- Collection Overview
- Collection Description & Creator Information
- Access & Use
- Collection History
- Find Related Materials
Series 1: Correspondence, 1959-2011
Collection Description & Creator Information
The papers consist primarily of David Lewis's writings and extensive correspondence with other philosophers and scholars. There are approximately sixteen thousand pages of Lewis's correspondence, both incoming and outgoing. Significant amounts of correspondence with David M. Armstrong, J. J. C. Smart, Frank Jackson, W. V. Quine, D. H. Mellor, M. J. Cresswell, Allen Hazen, and John Bigelow are included. Lewis's letters document lively philosophical debates and reflect the development of his thought across more than four decades. Lewis's writings include drafts of published articles and books, often along with publishing correspondence, reviews, notes, and marked copies of books related to each publication, including for his books Convention (1969), Counterfactuals (1973), On the Plurality of Worlds (1986), and Parts of Classes (1991), as well as for his collected works. A smaller amount of similar materials pertaining to his reviews and unpublished or posthumously published writings is also present, as are some of his undergraduate and graduate student papers and course materials and his research files and reports from his time as a researcher at the Hudson Institute in the 1960s. Several dozen digital prints of scanned photographs of David Lewis are also present, including portraits and group shots with friends and fellow philosophers, as well as a group of photocopied materials on David Lewis maintained by David M. Armstrong. Later additions include similar material, as well as academic and administrative files; papers of Stephanie R. Lewis, a philosopher who was married to David Lewis; family papers; and digital and audiovisual materials.
Arranged alphabetically by last name of correspondent, followed by unidentified and topical files.
- Custodial History:
Stephanie R. Lewis, David Lewis's wife and the executor of his estate, maintained and arranged his papers following his death prior to the arrival of the papers at Princeton University Library. Correspondence includes files David Lewis maintained himself, as well as some originals and copies of letters David Lewis sent to others that Stephanie Lewis later solicited from their recipients and interfiled.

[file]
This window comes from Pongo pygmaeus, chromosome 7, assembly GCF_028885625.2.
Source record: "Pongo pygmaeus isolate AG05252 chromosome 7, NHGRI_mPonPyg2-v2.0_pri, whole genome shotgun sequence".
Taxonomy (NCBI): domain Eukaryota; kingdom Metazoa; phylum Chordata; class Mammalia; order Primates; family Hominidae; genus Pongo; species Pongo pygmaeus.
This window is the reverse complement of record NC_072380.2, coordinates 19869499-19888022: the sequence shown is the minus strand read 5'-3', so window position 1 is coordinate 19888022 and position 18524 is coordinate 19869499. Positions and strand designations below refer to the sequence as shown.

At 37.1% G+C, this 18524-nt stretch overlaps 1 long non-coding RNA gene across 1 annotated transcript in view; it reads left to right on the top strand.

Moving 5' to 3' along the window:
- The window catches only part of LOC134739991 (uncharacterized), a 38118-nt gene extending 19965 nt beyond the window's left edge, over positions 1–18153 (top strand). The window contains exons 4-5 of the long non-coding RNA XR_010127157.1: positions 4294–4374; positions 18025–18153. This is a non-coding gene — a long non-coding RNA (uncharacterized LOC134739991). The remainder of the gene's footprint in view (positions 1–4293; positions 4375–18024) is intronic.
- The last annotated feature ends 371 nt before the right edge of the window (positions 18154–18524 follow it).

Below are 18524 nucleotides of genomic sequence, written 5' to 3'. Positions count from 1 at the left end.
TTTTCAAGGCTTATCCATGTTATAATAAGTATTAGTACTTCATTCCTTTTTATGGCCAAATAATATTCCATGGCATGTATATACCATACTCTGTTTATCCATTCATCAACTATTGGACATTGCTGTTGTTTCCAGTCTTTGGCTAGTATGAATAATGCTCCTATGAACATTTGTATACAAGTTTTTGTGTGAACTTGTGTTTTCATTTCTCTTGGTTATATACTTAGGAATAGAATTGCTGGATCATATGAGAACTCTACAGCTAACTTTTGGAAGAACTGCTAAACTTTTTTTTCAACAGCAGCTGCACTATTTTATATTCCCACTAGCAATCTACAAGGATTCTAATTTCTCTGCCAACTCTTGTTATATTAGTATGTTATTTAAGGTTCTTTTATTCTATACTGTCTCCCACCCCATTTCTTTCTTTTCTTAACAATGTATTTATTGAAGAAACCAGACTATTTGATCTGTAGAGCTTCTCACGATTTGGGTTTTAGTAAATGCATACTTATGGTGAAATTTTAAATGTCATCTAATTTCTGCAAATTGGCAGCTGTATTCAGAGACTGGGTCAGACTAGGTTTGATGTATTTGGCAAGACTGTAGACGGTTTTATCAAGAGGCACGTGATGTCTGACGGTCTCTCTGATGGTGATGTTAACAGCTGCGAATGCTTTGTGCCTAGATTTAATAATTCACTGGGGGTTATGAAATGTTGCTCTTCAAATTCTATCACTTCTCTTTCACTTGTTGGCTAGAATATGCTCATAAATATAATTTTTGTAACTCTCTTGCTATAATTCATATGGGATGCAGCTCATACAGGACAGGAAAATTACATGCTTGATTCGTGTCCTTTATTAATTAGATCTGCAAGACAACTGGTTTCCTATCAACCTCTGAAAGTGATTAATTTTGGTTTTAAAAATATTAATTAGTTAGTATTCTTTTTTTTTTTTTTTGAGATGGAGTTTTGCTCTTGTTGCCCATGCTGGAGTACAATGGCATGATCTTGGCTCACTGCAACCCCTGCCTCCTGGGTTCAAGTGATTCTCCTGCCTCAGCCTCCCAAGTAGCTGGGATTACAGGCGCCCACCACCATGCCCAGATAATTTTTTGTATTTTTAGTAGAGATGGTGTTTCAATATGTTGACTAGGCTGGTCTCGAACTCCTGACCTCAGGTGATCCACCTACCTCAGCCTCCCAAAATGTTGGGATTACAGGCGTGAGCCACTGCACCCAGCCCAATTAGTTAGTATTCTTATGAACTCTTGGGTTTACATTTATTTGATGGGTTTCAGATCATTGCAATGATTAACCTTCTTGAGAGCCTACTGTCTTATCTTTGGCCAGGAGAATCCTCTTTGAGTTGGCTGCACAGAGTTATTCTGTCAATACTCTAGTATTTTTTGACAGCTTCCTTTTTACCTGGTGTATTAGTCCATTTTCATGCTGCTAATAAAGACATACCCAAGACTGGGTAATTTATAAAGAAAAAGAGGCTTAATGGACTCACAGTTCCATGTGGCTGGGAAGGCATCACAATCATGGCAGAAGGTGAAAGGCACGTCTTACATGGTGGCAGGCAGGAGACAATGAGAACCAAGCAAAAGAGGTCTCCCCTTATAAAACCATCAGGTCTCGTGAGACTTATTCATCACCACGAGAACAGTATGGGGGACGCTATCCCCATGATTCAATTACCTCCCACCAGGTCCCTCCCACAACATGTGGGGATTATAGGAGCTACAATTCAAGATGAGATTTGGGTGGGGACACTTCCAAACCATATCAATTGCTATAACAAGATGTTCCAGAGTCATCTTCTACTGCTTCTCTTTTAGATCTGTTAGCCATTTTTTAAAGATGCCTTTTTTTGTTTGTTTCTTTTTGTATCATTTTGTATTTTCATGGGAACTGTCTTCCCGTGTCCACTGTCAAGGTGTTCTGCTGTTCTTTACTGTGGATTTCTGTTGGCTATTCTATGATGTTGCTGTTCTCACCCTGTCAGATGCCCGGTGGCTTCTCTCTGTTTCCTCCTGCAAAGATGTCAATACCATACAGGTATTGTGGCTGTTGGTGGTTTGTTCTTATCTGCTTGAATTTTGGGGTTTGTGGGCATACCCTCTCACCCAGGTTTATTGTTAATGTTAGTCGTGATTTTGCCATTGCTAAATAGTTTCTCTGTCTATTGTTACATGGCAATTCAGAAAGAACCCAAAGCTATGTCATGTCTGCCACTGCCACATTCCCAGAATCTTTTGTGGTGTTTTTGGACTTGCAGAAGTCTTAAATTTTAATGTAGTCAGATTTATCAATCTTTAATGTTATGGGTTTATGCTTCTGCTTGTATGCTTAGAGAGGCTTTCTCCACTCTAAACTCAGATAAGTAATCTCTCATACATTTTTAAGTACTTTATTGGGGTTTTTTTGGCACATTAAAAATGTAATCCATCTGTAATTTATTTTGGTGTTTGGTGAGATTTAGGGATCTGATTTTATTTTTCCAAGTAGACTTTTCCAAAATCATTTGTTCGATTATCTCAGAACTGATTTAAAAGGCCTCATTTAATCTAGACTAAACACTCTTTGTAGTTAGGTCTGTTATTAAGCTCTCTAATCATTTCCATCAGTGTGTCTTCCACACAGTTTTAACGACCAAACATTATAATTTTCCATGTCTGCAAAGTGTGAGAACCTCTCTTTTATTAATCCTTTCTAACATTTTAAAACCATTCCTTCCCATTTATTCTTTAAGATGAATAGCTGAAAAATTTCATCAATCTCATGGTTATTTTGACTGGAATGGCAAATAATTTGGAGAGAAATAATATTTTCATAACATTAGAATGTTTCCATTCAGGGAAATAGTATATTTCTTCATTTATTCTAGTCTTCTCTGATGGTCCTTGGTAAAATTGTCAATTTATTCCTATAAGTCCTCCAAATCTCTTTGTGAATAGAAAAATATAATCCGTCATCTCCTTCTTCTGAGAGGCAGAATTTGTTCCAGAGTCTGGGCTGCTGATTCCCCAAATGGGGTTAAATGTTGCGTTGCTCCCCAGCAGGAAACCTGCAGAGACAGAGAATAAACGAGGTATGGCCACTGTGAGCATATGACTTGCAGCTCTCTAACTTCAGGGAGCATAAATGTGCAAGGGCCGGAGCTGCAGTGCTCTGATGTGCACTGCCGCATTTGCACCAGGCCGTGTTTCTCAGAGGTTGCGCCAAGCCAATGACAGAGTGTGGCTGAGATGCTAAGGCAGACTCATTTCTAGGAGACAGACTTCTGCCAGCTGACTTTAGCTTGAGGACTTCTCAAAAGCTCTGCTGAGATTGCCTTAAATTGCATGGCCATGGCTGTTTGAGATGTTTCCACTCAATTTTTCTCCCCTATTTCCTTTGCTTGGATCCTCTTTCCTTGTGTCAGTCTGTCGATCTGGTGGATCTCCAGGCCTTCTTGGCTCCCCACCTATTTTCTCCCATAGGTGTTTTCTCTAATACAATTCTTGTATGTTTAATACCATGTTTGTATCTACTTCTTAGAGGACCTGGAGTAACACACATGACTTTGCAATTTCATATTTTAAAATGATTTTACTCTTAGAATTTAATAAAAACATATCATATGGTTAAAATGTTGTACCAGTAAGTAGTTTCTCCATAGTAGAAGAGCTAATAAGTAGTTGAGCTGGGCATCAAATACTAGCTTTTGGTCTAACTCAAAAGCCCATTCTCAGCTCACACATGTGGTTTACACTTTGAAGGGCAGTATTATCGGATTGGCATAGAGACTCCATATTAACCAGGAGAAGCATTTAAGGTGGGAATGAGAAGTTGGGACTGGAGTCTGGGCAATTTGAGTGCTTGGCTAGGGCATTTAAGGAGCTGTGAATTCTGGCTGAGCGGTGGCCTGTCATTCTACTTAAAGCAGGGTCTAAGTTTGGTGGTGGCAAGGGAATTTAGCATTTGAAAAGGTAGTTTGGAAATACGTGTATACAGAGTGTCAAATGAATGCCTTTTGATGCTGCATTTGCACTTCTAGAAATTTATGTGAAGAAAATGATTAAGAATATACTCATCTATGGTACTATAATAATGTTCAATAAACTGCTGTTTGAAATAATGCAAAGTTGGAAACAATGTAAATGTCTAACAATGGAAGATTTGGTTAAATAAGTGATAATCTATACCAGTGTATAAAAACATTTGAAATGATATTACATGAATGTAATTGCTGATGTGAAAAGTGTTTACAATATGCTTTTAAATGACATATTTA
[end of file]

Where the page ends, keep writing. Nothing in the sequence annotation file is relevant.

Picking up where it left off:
- Archival Appraisal Information:
No materials were separated from the collection during 2016-2021 processing beyond routine appraisal practices. During processing of born-digital materials, the processing archivist deleted empty directories, a small number of files containing PII, and several directories of out-of-scope personal records.
Access & Use
- Conditions Governing Access
The collection is open for research. Correspondence files marked by the donor as confidential, usually due to third party privacy concerns, are restricted until 2036 (housed in boxes B-000682 through B-000684). Files containing personnel and student records are restricted until 2076 or 75 years from the date of creation (housed in boxes B-000679 through B-000681).
- Conditions for Reproduction and Use:
Single photocopies may be made for research purposes. No further photoduplication of copies of material in the collection can be made when Princeton University Library does not own the original. Inquiries regarding publishing material from the collection should be directed to RBSC Public Services staff through the Ask Us! form. The library has no information on the status of literary rights in the collection and researchers are responsible for determining any questions of copyright.
- Special Requirements for Access:
This collection contains digital files, which may require specific software or hardware for access. Refer to our Tips on Accessing Born-Digital Content for information on how to render these file formats.
For preservation reasons, original analog and digital media may not be read or played back in the reading room. Users may visually inspect physical media, but may not remove it from its enclosure. All analog audiovisual media must be digitized to preservation-quality standards prior to use. Patrons may request digital copies of original analog media, but will be responsible for the cost of digital conversion, payable in advance. Turn-around time for such requests will depend on the size and scope of the project. Requests should be directed to Public Services staff.
- Credit this material:
Series 1: Correspondence; David Lewis Papers, C1520, Manuscripts Division, Department of Special Collections, Princeton University Library
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